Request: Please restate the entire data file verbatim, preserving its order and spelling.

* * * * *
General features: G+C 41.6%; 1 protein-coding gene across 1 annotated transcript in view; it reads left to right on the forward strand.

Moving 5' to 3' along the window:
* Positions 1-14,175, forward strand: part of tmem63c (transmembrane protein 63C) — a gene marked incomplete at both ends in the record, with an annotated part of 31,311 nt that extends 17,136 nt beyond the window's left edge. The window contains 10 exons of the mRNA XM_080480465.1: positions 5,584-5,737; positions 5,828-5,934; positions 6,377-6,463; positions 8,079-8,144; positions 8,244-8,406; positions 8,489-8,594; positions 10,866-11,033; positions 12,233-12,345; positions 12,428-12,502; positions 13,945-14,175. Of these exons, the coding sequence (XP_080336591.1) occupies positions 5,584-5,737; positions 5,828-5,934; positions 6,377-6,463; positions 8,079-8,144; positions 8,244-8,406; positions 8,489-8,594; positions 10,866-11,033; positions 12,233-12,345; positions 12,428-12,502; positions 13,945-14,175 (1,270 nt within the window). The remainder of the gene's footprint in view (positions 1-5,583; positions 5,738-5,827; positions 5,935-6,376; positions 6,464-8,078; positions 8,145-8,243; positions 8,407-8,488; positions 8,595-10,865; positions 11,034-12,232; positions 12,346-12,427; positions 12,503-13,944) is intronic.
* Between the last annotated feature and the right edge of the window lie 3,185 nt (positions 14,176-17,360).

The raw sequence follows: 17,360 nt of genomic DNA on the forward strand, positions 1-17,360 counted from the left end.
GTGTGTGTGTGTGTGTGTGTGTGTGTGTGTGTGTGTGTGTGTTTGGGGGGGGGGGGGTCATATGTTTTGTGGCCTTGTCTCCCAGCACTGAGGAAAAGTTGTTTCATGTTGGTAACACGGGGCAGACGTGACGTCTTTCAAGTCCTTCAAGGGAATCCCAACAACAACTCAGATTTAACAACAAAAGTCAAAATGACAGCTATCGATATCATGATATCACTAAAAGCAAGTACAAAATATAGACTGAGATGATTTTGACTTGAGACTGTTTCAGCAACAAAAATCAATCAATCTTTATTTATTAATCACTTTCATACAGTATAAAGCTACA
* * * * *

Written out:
General features: G+C 41.6%; 1 protein-coding gene across 1 annotated transcript in view; it reads left to right on the forward strand.

Moving 5' to 3' along the window:
* Positions 1-14,175, forward strand: part of tmem63c (transmembrane protein 63C) — a gene marked incomplete at both ends in the record, with an annotated part of 31,311 nt that extends 17,136 nt beyond the window's left edge. The window contains 10 exons of the mRNA XM_080480465.1: positions 5,584-5,737; positions 5,828-5,934; positions 6,377-6,463; positions 8,079-8,144; positions 8,244-8,406; positions 8,489-8,594; positions 10,866-11,033; positions 12,233-12,345; positions 12,428-12,502; positions 13,945-14,175. Of these exons, the coding sequence (XP_080336591.1) occupies positions 5,584-5,737; positions 5,828-5,934; positions 6,377-6,463; positions 8,079-8,144; positions 8,244-8,406; positions 8,489-8,594; positions 10,866-11,033; positions 12,233-12,345; positions 12,428-12,502; positions 13,945-14,175 (1,270 nt within the window). The remainder of the gene's footprint in view (positions 1-5,583; positions 5,738-5,827; positions 5,935-6,376; positions 6,464-8,078; positions 8,145-8,243; positions 8,407-8,488; positions 8,595-10,865; positions 11,034-12,232; positions 12,346-12,427; positions 12,503-13,944) is intronic.
* Between the last annotated feature and the right edge of the window lie 3,185 nt (positions 14,176-17,360).

The raw sequence follows: 17,360 nt of genomic DNA on the forward strand, positions 1-17,360 counted from the left end.
GTGTGTGTGTGTGTGTGTGTGTGTGTGTGTGTGTGTGTGTGTTTGGGGGGGGGGGGGTCATATGTTTTGTGGCCTTGTCTCCCAGCACTGAGGAAAAGTTGTTTCATGTTGGTAACACGGGGCAGACGTGACGTCTTTCAAGTCCTTCAAGGGAATCCCAACAACAACTCAGATTTAACAACAAAAGTCAAAATGACAGCTATCGATATCATGATATCACTAAAAGCAAGTACAAAATATAGACTGAGATGATTTTGACTTGAGACTGTTTCAGCAACAAAAATCAATCAATCTTTATTTATTAATCACTTTCATACAGTATAAAGCTACA